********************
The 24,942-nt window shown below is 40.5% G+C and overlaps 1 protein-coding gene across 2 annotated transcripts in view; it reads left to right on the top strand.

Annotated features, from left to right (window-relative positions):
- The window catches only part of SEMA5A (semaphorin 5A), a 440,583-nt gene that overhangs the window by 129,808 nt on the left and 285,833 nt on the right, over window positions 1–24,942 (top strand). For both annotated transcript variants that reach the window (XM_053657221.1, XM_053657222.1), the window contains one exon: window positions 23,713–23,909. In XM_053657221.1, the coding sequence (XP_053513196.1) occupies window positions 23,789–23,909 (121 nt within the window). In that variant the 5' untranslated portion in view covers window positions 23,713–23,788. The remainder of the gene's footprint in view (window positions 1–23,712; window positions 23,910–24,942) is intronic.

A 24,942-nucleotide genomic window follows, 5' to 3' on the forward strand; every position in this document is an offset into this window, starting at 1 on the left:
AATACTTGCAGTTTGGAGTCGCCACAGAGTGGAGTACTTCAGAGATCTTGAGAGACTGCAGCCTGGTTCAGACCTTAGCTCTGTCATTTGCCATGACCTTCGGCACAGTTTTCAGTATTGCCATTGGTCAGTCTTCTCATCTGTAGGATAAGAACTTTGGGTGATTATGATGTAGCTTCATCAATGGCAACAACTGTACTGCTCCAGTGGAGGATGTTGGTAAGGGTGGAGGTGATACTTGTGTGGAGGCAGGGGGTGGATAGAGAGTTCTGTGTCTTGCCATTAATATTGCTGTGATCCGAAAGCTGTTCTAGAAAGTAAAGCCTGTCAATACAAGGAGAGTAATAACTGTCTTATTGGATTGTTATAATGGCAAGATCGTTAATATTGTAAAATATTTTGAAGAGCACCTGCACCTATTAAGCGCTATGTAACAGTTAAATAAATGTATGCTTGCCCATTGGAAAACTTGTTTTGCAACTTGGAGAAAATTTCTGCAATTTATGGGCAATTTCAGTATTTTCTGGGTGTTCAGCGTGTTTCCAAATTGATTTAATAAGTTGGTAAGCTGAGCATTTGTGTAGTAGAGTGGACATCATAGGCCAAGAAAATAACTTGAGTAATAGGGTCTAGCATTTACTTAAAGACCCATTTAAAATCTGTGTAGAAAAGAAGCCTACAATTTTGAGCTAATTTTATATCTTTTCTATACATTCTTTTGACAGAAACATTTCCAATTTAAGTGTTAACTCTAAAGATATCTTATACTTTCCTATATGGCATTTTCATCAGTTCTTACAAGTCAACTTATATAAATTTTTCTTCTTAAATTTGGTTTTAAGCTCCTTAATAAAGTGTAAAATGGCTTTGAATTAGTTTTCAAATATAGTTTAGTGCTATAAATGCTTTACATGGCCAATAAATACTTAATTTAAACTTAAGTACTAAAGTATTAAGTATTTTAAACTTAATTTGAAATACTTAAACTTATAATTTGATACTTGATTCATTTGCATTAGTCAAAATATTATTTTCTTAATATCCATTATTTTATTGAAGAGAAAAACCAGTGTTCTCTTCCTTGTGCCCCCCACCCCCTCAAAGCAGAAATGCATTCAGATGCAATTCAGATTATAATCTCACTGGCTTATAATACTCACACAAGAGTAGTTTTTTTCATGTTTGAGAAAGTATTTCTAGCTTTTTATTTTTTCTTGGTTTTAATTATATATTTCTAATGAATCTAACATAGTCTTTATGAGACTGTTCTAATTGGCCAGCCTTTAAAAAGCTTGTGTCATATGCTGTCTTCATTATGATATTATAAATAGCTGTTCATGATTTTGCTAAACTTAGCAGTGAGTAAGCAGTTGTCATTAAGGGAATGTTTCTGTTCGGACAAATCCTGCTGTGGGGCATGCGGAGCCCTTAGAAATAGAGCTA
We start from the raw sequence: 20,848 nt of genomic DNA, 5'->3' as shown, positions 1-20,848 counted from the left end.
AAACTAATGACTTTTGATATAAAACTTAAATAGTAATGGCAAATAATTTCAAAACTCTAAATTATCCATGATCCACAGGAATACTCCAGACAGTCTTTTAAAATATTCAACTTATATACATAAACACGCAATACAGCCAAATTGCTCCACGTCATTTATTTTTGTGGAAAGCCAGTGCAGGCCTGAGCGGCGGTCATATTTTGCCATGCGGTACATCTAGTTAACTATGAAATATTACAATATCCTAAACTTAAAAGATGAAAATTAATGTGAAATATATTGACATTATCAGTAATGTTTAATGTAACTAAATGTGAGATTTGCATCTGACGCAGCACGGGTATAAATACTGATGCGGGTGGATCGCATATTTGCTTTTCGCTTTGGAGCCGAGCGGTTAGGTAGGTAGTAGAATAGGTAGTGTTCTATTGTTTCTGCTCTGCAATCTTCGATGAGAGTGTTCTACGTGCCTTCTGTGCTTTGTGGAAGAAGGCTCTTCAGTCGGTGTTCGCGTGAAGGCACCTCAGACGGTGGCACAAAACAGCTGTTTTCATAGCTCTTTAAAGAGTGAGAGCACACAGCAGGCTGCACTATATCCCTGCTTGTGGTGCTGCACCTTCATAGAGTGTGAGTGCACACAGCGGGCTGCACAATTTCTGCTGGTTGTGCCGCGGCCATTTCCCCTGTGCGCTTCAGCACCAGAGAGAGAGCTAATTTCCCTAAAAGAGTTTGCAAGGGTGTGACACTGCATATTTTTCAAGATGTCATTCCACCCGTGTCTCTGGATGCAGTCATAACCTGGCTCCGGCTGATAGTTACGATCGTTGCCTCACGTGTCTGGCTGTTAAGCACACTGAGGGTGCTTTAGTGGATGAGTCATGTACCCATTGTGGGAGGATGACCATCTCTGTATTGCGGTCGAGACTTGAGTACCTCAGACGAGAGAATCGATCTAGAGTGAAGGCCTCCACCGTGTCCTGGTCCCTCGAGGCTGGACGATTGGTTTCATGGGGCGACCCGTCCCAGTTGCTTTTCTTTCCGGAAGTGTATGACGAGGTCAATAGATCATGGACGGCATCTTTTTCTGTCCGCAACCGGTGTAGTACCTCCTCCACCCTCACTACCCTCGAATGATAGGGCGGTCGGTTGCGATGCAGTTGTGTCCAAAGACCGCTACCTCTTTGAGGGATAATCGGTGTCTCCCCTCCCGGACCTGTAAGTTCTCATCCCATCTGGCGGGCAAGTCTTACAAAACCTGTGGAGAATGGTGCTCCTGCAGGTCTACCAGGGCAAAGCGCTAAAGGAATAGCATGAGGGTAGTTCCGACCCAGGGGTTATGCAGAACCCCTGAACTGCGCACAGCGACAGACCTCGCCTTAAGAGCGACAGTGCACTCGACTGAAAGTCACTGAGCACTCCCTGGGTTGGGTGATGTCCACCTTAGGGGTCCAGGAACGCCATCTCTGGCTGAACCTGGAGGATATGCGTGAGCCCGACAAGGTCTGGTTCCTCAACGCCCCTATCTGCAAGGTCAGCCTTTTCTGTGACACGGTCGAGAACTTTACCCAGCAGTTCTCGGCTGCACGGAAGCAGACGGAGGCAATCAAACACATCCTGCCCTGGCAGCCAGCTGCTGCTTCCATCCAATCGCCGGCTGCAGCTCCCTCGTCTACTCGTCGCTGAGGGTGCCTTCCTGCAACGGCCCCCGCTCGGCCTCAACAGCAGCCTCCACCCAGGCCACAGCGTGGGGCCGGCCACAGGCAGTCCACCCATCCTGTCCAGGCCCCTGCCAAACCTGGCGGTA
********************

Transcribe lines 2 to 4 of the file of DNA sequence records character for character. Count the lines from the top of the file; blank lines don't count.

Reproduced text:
Annotated features, from left to right (window-relative positions):
- The window catches only part of SEMA5A (semaphorin 5A), a 440,583-nt gene that overhangs the window by 129,808 nt on the left and 285,833 nt on the right, over window positions 1–24,942 (top strand). For both annotated transcript variants that reach the window (XM_053657221.1, XM_053657222.1), the window contains one exon: window positions 23,713–23,909. In XM_053657221.1, the coding sequence (XP_053513196.1) occupies window positions 23,789–23,909 (121 nt within the window). In that variant the 5' untranslated portion in view covers window positions 23,713–23,788. The remainder of the gene's footprint in view (window positions 1–23,712; window positions 23,910–24,942) is intronic.

A 24,942-nucleotide genomic window follows, 5' to 3' on the forward strand; every position in this document is an offset into this window, starting at 1 on the left: